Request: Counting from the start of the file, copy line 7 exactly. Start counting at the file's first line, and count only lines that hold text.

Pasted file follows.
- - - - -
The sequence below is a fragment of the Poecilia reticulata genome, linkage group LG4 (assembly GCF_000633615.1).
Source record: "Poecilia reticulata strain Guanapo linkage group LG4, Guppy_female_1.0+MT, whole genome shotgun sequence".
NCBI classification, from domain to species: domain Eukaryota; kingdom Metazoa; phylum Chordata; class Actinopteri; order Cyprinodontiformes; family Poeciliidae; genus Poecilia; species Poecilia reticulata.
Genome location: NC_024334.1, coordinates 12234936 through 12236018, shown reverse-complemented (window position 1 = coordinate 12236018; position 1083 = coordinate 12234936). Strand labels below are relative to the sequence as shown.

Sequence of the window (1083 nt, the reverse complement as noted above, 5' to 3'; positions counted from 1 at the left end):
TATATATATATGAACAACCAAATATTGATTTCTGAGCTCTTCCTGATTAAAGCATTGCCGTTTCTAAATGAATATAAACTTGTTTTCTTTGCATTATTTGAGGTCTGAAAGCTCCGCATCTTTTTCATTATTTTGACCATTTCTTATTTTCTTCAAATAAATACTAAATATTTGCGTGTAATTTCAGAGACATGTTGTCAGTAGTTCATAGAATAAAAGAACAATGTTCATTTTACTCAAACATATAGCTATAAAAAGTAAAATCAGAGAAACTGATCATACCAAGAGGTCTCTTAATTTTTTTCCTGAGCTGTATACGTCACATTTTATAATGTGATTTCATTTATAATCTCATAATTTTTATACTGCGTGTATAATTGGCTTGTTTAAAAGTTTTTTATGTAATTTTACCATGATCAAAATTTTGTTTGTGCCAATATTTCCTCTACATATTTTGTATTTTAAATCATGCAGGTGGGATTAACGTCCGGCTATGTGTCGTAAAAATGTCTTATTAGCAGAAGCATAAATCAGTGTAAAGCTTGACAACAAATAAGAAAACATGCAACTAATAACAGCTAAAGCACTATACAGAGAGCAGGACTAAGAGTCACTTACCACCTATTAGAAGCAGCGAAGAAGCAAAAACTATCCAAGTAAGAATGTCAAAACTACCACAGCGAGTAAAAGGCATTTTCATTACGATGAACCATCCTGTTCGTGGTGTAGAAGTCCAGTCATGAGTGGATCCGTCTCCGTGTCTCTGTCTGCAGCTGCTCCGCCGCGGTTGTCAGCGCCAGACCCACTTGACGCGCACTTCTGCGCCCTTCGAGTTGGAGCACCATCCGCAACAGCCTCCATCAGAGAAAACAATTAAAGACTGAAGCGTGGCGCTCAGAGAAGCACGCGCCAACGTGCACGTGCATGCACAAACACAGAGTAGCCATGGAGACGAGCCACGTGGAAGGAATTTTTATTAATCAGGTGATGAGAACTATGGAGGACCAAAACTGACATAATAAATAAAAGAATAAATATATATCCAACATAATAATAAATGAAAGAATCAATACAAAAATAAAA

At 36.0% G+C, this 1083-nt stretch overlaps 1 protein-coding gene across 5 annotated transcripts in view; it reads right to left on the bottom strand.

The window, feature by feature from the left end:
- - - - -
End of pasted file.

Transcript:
At 36.0% G+C, this 1083-nt stretch overlaps 1 protein-coding gene across 5 annotated transcripts in view; it reads right to left on the bottom strand.